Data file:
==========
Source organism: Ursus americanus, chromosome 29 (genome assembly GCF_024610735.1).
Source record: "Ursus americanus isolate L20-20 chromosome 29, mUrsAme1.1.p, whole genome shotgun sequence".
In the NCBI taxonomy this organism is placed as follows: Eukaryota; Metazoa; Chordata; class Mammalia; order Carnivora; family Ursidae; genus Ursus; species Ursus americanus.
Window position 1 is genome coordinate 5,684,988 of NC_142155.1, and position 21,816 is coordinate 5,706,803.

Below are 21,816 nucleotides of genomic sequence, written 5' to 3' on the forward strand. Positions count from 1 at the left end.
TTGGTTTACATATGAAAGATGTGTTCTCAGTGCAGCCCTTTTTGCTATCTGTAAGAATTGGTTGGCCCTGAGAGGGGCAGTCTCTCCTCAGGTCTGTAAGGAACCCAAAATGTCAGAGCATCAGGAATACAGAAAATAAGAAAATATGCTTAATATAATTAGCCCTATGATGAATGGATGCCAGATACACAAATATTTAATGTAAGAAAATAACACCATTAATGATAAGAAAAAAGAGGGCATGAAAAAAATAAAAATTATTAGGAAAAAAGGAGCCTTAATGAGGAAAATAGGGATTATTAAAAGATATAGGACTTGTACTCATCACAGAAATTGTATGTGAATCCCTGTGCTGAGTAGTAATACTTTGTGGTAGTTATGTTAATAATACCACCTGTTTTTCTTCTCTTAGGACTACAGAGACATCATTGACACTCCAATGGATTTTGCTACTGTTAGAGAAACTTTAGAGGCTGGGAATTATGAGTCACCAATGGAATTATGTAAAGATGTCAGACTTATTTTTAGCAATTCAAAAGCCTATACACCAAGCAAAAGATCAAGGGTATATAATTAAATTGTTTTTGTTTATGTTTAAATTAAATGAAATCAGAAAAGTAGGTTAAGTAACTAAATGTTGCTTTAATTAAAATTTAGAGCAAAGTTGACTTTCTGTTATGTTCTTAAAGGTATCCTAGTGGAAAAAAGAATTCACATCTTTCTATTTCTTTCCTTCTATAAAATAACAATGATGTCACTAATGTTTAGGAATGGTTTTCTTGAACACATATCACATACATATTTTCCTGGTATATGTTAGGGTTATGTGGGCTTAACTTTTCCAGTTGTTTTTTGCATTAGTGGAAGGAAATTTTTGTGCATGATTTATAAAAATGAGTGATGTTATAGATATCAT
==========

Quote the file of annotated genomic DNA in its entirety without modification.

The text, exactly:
Source organism: Ursus americanus, chromosome 29 (genome assembly GCF_024610735.1).
Source record: "Ursus americanus isolate L20-20 chromosome 29, mUrsAme1.1.p, whole genome shotgun sequence".
In the NCBI taxonomy this organism is placed as follows: Eukaryota; Metazoa; Chordata; class Mammalia; order Carnivora; family Ursidae; genus Ursus; species Ursus americanus.
Window position 1 is genome coordinate 5,684,988 of NC_142155.1, and position 21,816 is coordinate 5,706,803.

Below are 21,816 nucleotides of genomic sequence, written 5' to 3' on the forward strand. Positions count from 1 at the left end.
TTGGTTTACATATGAAAGATGTGTTCTCAGTGCAGCCCTTTTTGCTATCTGTAAGAATTGGTTGGCCCTGAGAGGGGCAGTCTCTCCTCAGGTCTGTAAGGAACCCAAAATGTCAGAGCATCAGGAATACAGAAAATAAGAAAATATGCTTAATATAATTAGCCCTATGATGAATGGATGCCAGATACACAAATATTTAATGTAAGAAAATAACACCATTAATGATAAGAAAAAAGAGGGCATGAAAAAAATAAAAATTATTAGGAAAAAAGGAGCCTTAATGAGGAAAATAGGGATTATTAAAAGATATAGGACTTGTACTCATCACAGAAATTGTATGTGAATCCCTGTGCTGAGTAGTAATACTTTGTGGTAGTTATGTTAATAATACCACCTGTTTTTCTTCTCTTAGGACTACAGAGACATCATTGACACTCCAATGGATTTTGCTACTGTTAGAGAAACTTTAGAGGCTGGGAATTATGAGTCACCAATGGAATTATGTAAAGATGTCAGACTTATTTTTAGCAATTCAAAAGCCTATACACCAAGCAAAAGATCAAGGGTATATAATTAAATTGTTTTTGTTTATGTTTAAATTAAATGAAATCAGAAAAGTAGGTTAAGTAACTAAATGTTGCTTTAATTAAAATTTAGAGCAAAGTTGACTTTCTGTTATGTTCTTAAAGGTATCCTAGTGGAAAAAAGAATTCACATCTTTCTATTTCTTTCCTTCTATAAAATAACAATGATGTCACTAATGTTTAGGAATGGTTTTCTTGAACACATATCACATACATATTTTCCTGGTATATGTTAGGGTTATGTGGGCTTAACTTTTCCAGTTGTTTTTTGCATTAGTGGAAGGAAATTTTTGTGCATGATTTATAAAAATGAGTGATGTTATAGATATCAT